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Battle of Glen Fruin

The Colquhoun-Macgregor feud and of the outlawing of the Macgregor name

On 7 February 1603, Alasdair Macgregor of Glenstrae commanding a force of Macgregors, Camerons, Robertsons, Macdonalds, and Macleans defeat the forces of Clan Colquhoun and their allies, led by Alexander Colquhoun, at the Battle of Glen Fruin.

The feud that culminated in the bloody conflict in Glen Fruin is said to have originated (perhaps erroneously) in early winter 1602 when two Macgregor men returning to their home at the head of Loch Rannoch from Glasgow requested food and shelter at Luss. Their request was refused and they were forced to shelter in an empty hut, where they killed a lamb for food.

Alexander Colquhoun, 15th Lord of Colquhoun and 17th of Luss, had the two men apprehended and in his power as feudal baron ordered their execution. Word of their deaths reached their clan chief, Alasdair Macgregor of Glenstrae and on 7 December 1602, he led a raiding party of around eighty men and attacked the Colquhoun lands around Rossdhu Castle, killing two people and driving off three hundred cows, one hundred horses, four hundred sheep, and four hundred goats.

In response to the raid, King James VI granted Colquhoun Letters of Fire and Sword and commissioned him to move against the Macgregors. It is said that James was swayed to act against the Macgregors by shirts dipped in sheep blood carried by sham Colquhoun widows in a spectacle at Stirling Castle.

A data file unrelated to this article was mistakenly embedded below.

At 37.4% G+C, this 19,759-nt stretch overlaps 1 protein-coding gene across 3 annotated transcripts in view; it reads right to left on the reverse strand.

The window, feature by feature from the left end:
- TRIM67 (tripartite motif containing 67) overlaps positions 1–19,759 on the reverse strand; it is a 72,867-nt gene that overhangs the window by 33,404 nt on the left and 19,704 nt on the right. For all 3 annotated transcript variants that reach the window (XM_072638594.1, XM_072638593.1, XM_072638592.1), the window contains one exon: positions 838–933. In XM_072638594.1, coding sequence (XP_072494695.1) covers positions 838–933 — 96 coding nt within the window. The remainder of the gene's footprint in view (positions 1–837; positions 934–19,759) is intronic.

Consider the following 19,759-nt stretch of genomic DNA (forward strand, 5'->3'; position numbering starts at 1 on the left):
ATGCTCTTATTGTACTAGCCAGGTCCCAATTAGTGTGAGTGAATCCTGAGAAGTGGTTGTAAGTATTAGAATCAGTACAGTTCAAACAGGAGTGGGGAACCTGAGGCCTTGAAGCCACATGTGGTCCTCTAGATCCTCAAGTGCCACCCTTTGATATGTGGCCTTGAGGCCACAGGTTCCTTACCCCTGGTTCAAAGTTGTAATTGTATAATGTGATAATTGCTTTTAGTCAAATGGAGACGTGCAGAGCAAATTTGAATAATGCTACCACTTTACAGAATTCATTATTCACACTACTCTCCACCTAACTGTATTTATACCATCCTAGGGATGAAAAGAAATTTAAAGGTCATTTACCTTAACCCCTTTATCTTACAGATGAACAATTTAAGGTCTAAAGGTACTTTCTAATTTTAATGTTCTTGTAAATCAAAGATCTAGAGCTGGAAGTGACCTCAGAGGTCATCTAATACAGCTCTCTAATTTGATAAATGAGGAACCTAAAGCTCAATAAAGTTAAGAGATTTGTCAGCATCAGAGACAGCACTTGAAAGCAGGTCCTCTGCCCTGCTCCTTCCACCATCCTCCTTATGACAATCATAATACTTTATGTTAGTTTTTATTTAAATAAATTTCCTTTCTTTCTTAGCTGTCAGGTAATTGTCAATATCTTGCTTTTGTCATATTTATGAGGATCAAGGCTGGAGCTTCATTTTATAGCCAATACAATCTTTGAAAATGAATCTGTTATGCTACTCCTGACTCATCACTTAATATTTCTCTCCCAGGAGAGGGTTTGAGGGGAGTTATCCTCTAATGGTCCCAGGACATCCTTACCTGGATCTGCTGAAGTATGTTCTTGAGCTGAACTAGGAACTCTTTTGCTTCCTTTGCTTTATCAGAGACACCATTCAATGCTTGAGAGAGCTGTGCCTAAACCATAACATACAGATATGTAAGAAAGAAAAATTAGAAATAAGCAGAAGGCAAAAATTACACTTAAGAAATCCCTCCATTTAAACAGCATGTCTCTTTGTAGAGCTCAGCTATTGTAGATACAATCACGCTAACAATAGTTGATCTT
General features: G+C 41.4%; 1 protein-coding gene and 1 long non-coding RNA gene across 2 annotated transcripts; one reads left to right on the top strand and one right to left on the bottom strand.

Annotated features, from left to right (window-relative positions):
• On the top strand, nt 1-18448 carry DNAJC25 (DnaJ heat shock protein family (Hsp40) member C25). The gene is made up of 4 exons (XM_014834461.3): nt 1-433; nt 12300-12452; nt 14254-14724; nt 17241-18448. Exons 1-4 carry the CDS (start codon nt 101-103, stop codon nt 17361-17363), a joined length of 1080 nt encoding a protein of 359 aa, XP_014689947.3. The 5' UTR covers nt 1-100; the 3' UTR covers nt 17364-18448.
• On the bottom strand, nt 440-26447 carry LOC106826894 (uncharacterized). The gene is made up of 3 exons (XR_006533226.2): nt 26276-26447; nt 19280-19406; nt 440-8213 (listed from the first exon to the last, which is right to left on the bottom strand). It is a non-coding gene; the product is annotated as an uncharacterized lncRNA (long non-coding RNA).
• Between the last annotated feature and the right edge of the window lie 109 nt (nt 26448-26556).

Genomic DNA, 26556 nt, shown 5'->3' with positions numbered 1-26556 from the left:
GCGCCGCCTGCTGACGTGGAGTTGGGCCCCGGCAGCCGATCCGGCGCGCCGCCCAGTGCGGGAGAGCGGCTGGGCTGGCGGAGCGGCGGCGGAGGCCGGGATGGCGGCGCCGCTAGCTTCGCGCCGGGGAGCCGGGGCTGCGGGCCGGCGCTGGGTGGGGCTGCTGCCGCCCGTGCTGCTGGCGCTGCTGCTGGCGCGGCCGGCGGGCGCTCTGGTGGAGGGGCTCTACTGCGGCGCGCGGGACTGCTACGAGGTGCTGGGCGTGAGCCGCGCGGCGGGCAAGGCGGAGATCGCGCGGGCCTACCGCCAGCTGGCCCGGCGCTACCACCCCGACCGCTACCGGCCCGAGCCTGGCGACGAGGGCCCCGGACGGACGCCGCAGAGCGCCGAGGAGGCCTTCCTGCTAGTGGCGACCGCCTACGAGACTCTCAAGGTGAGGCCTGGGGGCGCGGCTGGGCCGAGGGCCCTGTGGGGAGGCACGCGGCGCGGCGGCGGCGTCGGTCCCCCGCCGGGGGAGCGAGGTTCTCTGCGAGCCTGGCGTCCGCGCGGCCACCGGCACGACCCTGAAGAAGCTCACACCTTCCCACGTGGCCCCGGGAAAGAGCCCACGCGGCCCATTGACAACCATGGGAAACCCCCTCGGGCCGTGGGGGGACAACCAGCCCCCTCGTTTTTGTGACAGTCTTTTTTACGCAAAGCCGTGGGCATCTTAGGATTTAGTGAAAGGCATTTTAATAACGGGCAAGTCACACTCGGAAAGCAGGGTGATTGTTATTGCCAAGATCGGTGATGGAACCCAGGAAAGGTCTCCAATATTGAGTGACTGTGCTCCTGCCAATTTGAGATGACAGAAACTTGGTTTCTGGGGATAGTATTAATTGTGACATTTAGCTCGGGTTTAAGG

Angered by the commission against him and determined to enact revenge Alasdair MacGregor of Glenstrae at the head of 400 men from his own clan along with Camerons, Robertsons, MacDonalds and MacLeans moved into the lands of Alexander Colquhoun. The force was armed with “hagbuts, pistols, murrions, mailcoats, axes, two-handed swords and darlochs”.

On 7 February 1603, they entered at the head of Glen Fruin overlooking Colquhoun’s most arable farmland. On hearing of the threat approaching Alexander Colquhoun summoned his retainers and men from Dumbartonshire – a force of around 300 horse and 500 foot – and headed out to meet them, moving up Glen Luss then down Auchengeich Glen.

Macgregor split his force sending his brother John Dubh to Strone Farm to be in a position to cut off Colquhoun’s retreat down Glen Fruin while he took up position in a narrow defile in Auchengeich Glen ready to meet the expected attack.

As Colquhoun’s men moved on Macgregors position they found themselves struggling across a bog, with the horsemen at a severe disadvantage. Macgregor launched a charge downhill and in the bloody melee routed Colquhoun’s force, with over eighty Colquhouns slain. Alexander Colquhoun fled the battle and made for the refuge of Bannachra Castle at the foot of the glen.

On hearing of the battle, a furious James VI gave orders “That unhappie and detestable race” be ‘extirpat and ruttit out”. On 3 April 1603, an Act of the Scottish Privy Council proscribed the use of the name MacGregor, or Gregor, and also prohibited those who had borne the name from carrying arms. In 1604 Alasdair Macgregor of Glenstrae was apprehended and after a trial was executed at the Mercat Cross in Edinburgh.

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